Doorstep Portrait - photography of Lancashire residents during the lockdown

Andrew and Kila Redfearn with daughters Grace and Clara

Andrew and Kila Redfearn with daughters Grace and Clara - Credit: Roger Moore Photography

Photographer Roger Moore has been recording families in lockdown in their gardens

The way we dealt with the Coronavirus pandemic will no doubt the subject of much discussion in the months and years to come. Each government decision will be pored over and the impacts considered, but on a human level, the effect of the lockdown has varied from place to place and household to household.

Lockdown has been different for residents of a town centre terrace and for people in large houses with expansive gardens, but photographer Roger Moore has captured a cross-section of people and experiences with his Doorstep Portraits project.

His pictures reveal the common elements that have bound us all together during the lockdown – his subjects’ sense of humour shines through in many of the shots, as does their love for the people they have spent the time with.

In one a mother’s pride in her daughter, an occupational therapist at Blackpool Victoria, is obvious as they sit on the step of their Marton home. In another, two young women scream silently from the other side of a locked gate on a Blackpool alley beside their home. It’s a playful scream, but one most of us can relate to.

In other shots, children play while their parents look on – it could be anywhere at any time. But it wasn’t, it was in lockdown. Otherwise the children would have been at school, the parents at work. If it were a weekend, they might be at the park, the beach or on a day-trip. But they’re not, they’re in their garden - the only outdoor space many families had access to for some weeks.

‘We have all been through the same thing and the pictures are about capturing that moment in time,’ says Wrea Green-based Roger, who left his previous job in marketing almost 20 years ago to become a photographer.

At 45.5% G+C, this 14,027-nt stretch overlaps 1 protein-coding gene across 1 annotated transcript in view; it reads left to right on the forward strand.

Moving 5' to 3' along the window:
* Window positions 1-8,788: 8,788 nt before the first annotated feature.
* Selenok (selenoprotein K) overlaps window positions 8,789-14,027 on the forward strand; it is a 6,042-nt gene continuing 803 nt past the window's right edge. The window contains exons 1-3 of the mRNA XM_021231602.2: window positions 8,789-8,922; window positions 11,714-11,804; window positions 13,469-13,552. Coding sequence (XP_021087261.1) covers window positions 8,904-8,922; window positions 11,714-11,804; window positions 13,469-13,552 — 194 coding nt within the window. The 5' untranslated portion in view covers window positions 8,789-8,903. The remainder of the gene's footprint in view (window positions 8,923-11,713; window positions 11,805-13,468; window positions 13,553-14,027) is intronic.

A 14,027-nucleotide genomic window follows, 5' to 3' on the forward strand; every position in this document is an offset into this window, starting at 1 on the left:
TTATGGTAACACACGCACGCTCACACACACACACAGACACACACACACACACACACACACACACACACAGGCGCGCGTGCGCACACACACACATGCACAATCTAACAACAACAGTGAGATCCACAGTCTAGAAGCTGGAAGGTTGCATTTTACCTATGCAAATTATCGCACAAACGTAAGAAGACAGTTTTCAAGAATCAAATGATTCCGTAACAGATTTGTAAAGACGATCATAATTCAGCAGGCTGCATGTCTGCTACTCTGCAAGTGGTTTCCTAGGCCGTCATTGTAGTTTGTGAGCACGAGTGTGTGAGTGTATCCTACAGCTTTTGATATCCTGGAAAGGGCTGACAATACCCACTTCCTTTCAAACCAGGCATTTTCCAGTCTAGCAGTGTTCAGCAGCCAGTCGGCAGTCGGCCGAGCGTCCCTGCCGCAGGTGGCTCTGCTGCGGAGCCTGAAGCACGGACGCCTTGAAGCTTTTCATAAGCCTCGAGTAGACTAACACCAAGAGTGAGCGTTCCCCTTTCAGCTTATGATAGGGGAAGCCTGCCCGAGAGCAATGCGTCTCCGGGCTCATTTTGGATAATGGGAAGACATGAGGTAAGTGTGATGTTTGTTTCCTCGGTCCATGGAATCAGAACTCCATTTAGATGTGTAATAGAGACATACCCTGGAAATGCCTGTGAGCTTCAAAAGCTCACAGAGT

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‘The Doorstep Portraits project started when Caroline and Alex nextdoor had a baby in the early weeks of lockdown.

‘I really felt for them because she had to give birth on her own and family hadn’t been able to meet the new baby, Joanie. I offered to take some pictures of the family and then started to offer doorstep portraits to other people in the village.

‘Some of the houses I have been to have very little garden, others are mansions with beautiful outdoor spaces, but most people have been glad of the chance to get out and to have someone else to talk to. I think people have been humbled by the situation as well.

‘This has been a very worrying time for a lot of people. Some have been in lockdown with their families, some with their pets, some are young couples, some are older couples – there has been a whole range of people. That’s what I love about my work: the diverse range of people I get to meet, people interest me.’

Roger, 43, grew up in Leyland and now lives on the Fylde Coast with his partner Steph and their young son Jonah who will turn one in August. He is also dad to Sophia, 12, nine-year-old Oscar and Rhea, five.

He has a portfolio full of work for commercial and private clients amassed since he bought his camera kit with a loan from his dad in 2001.

He is donating a proportion of the money from each Doorstep Portrait to the Blackpool-based NHS charity Blue Skies Hospital Fund.

‘My mum, Margaret Moore, created floral designs and I started by taking pictures of her designs,’ Roger adds. ‘I have gone on to do commercial work for high-end businesses across the North West, including Bowker in Preston.’

Among his other clients since he moved to the Fylde Coast in 2008, is chef Paul Rowley and the pair have now teamed up with guitarist James Edgar and Lytham florists Bond & Bloom to create bespoke isolation celebration events.

‘Our first one was Paul and Rebecca’s wedding anniversary but we have others coming up in the Fylde and the Ribble Valley,’ Roger says. ‘Clients can choose the food, the music, the flowers and photography – it’s totally bespoke, they don’t have to have all of that.’